Will millions of Colombian war victims get truth and justice?

by Anastasia Moloney | @anastasiabogota | Thomson Reuters Foundation
Tuesday, 10 June 2014 09:04 GMT

A woman holding an umbrella looks at portraits of missing people during an event for International Week of the Disappeared, in Bogota, on May 27, 2014. REUTERS/Jose Miguel Gomez

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For those who have lost loved ones, truth and an apology mean more than money

For the past 16 years, Teresita Gaviria has been searching for her son’s body and answers as to why he disappeared one afternoon when he was 15.

“For victims the main thing is to know the truth. For families of missing relatives it hurts so much that they prefer, more than financial compensation, to be told about what happened to each and every person who has disappeared, why they were taken away, why they were made to disappear, what they (armed groups) did to them, and tell us where they are buried,” Gaviria, who heads the Mothers of La Candelaria women's rights group, told local Caracol radio.

Every week, she and other women gather outside the cathedral in Colombia’s second city of Medellin to light candles and place photos of their husbands, children and relatives who have disappeared, been killed or kidnapped during Colombia's 50-year-war.

More than 30,000 people in Colombia have disappeared without a trace since 1977, according to government estimates.

Across Colombia there are 6.5 million war victims listed on the government’s official victims register. Of that number, nearly 85 percent are people who have been forcibly driven from their homes, along with victims of sexual violence and landmines and children enlisted into armed groups.

For decades, victims in a war between government troops, leftist guerrillas and right-wing paramilitaries, and fuelled by the cocaine trade, have been clamouring for justice and the truth.


Among Colombia’s war victims like Gaviria, hopes have been raised, as victims’ rights take centre stage at peace talks between the government and rebels from the Revolutionary Armed Forces of Colombia (FARC), which started in Havana in November 2012.

In a recent joint declaration, both sides acknowledged their responsibility in human rights abuses, marking significant progress in the talks, just days ahead of Colombia’s presidential election.

Peace negotiators announced a 10-point framework for the next round of talks, which will focus on the right of victims to truth, justice and reparations, as well as the creation of a “conflict and victims’ commission” to determine what happened in the war.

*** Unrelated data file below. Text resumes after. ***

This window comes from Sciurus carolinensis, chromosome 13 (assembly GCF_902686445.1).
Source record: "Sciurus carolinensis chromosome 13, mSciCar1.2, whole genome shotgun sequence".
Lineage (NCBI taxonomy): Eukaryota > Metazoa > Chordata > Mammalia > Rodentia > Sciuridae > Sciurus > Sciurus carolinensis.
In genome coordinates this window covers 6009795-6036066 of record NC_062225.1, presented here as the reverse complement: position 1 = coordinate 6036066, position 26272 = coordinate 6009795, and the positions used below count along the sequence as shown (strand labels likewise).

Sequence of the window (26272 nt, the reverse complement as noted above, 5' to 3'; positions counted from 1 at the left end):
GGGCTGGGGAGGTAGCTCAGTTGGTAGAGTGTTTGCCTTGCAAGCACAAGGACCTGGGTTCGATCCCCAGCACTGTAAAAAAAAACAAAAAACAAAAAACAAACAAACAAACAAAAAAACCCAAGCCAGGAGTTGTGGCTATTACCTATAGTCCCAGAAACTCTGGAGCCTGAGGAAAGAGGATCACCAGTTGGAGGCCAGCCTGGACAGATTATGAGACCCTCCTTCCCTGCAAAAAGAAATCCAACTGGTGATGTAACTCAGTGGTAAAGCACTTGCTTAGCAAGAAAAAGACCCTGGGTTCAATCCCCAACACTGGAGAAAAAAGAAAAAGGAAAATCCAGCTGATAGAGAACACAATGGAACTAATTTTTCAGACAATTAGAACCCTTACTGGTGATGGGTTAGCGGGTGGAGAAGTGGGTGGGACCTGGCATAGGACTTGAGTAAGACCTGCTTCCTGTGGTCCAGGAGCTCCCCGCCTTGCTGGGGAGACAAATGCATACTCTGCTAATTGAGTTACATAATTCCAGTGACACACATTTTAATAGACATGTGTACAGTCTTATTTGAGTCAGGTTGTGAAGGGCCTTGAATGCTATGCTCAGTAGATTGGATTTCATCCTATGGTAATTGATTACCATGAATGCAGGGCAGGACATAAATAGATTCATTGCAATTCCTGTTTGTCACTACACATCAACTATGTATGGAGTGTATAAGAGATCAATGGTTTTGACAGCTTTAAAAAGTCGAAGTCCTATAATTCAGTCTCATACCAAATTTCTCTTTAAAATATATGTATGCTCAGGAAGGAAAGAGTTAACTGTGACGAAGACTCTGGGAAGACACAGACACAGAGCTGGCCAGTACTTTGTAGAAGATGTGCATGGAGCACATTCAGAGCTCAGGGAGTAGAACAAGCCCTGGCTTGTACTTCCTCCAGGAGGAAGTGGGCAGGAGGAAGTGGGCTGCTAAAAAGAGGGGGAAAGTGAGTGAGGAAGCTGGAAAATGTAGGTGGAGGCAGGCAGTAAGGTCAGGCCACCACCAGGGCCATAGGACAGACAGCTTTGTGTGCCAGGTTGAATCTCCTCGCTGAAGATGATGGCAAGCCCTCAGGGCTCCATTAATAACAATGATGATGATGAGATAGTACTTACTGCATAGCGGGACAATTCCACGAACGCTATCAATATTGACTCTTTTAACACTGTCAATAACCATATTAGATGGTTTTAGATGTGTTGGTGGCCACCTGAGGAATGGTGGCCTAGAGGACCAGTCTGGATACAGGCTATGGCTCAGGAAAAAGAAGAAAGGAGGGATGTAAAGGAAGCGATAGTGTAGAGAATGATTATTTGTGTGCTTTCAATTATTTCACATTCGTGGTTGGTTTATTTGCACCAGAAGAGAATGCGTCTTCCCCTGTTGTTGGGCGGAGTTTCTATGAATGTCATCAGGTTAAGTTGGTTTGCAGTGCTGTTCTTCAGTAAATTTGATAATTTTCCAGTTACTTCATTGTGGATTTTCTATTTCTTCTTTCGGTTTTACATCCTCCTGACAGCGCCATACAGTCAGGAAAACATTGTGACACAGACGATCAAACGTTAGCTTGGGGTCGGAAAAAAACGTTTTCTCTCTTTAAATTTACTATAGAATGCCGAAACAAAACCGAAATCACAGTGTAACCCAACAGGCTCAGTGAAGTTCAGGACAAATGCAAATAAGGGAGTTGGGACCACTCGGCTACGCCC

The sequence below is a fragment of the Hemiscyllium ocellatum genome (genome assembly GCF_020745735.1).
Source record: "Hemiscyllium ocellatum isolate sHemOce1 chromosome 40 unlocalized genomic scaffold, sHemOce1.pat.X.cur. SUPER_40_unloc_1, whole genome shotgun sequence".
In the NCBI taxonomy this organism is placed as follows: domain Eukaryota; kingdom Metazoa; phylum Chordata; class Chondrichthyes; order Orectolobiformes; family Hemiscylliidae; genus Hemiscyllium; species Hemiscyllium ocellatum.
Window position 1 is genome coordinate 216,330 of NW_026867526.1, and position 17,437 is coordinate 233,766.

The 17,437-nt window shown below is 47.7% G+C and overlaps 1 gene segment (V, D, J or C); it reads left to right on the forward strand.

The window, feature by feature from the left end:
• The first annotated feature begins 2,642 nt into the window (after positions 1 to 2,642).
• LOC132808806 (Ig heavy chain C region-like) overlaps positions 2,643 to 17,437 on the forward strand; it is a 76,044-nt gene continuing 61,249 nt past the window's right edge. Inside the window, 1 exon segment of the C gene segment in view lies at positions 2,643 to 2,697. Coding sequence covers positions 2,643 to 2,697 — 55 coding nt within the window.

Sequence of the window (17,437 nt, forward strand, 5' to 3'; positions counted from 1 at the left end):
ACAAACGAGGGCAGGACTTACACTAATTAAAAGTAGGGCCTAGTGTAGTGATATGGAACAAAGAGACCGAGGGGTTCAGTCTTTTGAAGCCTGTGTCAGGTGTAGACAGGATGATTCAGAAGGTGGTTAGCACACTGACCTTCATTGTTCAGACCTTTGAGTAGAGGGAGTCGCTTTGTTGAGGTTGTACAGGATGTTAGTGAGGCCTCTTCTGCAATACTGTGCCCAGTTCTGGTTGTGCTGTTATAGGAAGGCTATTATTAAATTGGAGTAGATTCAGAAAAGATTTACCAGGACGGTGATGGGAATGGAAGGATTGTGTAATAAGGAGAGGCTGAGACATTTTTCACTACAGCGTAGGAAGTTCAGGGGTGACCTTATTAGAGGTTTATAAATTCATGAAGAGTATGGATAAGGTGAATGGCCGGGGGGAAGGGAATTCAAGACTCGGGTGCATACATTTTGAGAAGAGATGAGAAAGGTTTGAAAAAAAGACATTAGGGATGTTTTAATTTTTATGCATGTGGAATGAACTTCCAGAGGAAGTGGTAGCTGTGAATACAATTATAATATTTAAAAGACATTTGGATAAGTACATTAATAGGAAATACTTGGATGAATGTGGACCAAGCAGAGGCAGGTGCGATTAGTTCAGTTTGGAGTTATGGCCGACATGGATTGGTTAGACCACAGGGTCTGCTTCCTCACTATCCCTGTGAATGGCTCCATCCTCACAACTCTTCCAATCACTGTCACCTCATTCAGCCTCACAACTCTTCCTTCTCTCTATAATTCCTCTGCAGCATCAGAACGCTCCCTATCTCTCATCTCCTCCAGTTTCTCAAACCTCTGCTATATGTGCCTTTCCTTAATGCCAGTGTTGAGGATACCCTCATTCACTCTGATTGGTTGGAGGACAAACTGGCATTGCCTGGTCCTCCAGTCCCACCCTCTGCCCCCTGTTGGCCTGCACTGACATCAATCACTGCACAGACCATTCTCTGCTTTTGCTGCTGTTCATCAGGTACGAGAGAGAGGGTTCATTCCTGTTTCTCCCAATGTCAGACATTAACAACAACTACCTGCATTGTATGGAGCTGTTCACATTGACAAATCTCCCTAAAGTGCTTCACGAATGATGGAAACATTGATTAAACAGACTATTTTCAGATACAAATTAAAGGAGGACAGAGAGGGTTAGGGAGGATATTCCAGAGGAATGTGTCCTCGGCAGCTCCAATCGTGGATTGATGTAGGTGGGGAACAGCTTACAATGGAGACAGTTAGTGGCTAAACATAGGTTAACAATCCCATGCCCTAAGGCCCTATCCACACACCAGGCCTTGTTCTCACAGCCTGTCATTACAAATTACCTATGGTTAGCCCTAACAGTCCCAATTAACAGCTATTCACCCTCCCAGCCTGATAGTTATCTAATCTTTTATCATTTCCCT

“Without truth, there is no lasting peace in Colombia,” rebel negotiator and commander Ivan Marquez told reporters in Havana.

A group of war victims is expected to head to Havana in coming weeks to meet with peace negotiators, explain to both sides how they have suffered, and demand justice, while seeking guarantees that rights abuses will not happen again.

But right-wing presidential candidate Oscar Ivan Zuluaga, a critic of the peace process who has threatened to halt the Havana talks, doubts FARC commanders will reveal the truth about abuses they have committed.

“The FARC are the main victimizers in Colombia, with all the murders and the terror they have committed in so many years of massacres,” Zuluaga told reporters this week.

“President Juan Manuel Santos didn’t demand that the FARC hand in their weapons, nor did he demand they hand over all the money they have made, the fortunes they have accumulated from drug trafficking and kidnapping for ransom, so that victims can receive reparations.”

Rights group Amnesty International says the peace negotiators’ latest announcement contains no commitment to bring to justice those who displaced, tortured, killed, disappeared or raped millions of Colombians over the past five decades.

“Victims have a right to see justice served in ordinary civilian courts. It will be a challenge, but it is the only way to ensure a lasting and effective peace in Colombia,” Amnesty’s Colombia researcher Marcelo Pollack said in a statement.

“The sky-high levels of impunity have been one of the reasons why the conflict has endured for so long. The perpetrators know that they can simply get away with it.”


President Santos says his government has made recognising and compensating war victims a priority, as he seeks a second term in office in a close runoff on June 15 against rival Zuluaga.

As part of the 2011 Victims and Land Restitution Law, the Santos government is offering up to $12,000 to victims and families of those who have died in the violence inflicted by all sides in the conflict. So far, 385,000 of the 6.5 million Colombians included on the government’s victims register have received some sort of compensation from the government under the law.

At least 40 percent of all claims filed by war victims are attributed to rights abuses, displacement and land stolen by the FARC, the government says.

Yet for many victims, an apology from the FARC and other armed groups is worth more than any financial compensation as they try to heal the wounds of war.

“First and foremost they (the FARC) should come out in public and ask for forgiveness, and secondly they should tell the truth because that’s what the majority of victims are waiting for,” Gaviria said.

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